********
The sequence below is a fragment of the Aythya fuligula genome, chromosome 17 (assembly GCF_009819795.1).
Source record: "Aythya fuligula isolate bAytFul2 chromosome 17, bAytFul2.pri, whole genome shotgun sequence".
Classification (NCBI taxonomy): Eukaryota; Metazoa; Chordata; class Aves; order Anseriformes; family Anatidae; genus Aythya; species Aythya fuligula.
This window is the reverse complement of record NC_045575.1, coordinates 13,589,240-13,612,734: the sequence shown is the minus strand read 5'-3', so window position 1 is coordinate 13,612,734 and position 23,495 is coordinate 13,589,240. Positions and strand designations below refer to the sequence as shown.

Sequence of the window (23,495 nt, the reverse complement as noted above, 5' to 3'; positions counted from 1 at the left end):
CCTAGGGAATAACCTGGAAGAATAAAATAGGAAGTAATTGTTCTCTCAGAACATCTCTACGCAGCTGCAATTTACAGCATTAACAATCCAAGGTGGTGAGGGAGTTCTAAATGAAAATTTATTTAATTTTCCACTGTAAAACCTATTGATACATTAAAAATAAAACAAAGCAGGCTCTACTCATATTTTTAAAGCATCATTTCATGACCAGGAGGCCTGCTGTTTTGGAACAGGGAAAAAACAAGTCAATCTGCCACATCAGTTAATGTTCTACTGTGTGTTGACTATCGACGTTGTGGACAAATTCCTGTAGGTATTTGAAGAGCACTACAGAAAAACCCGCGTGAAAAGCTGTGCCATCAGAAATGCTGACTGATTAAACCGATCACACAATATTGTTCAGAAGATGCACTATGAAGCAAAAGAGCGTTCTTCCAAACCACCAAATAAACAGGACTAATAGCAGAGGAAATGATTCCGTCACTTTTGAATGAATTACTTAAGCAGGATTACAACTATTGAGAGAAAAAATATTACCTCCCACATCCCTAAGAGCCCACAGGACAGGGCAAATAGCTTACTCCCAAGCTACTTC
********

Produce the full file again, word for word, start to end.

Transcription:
The sequence below is a fragment of the Aythya fuligula genome, chromosome 17 (assembly GCF_009819795.1).
Source record: "Aythya fuligula isolate bAytFul2 chromosome 17, bAytFul2.pri, whole genome shotgun sequence".
Classification (NCBI taxonomy): Eukaryota; Metazoa; Chordata; class Aves; order Anseriformes; family Anatidae; genus Aythya; species Aythya fuligula.
This window is the reverse complement of record NC_045575.1, coordinates 13,589,240-13,612,734: the sequence shown is the minus strand read 5'-3', so window position 1 is coordinate 13,612,734 and position 23,495 is coordinate 13,589,240. Positions and strand designations below refer to the sequence as shown.

Sequence of the window (23,495 nt, the reverse complement as noted above, 5' to 3'; positions counted from 1 at the left end):
CCTAGGGAATAACCTGGAAGAATAAAATAGGAAGTAATTGTTCTCTCAGAACATCTCTACGCAGCTGCAATTTACAGCATTAACAATCCAAGGTGGTGAGGGAGTTCTAAATGAAAATTTATTTAATTTTCCACTGTAAAACCTATTGATACATTAAAAATAAAACAAAGCAGGCTCTACTCATATTTTTAAAGCATCATTTCATGACCAGGAGGCCTGCTGTTTTGGAACAGGGAAAAAACAAGTCAATCTGCCACATCAGTTAATGTTCTACTGTGTGTTGACTATCGACGTTGTGGACAAATTCCTGTAGGTATTTGAAGAGCACTACAGAAAAACCCGCGTGAAAAGCTGTGCCATCAGAAATGCTGACTGATTAAACCGATCACACAATATTGTTCAGAAGATGCACTATGAAGCAAAAGAGCGTTCTTCCAAACCACCAAATAAACAGGACTAATAGCAGAGGAAATGATTCCGTCACTTTTGAATGAATTACTTAAGCAGGATTACAACTATTGAGAGAAAAAATATTACCTCCCACATCCCTAAGAGCCCACAGGACAGGGCAAATAGCTTACTCCCAAGCTACTTC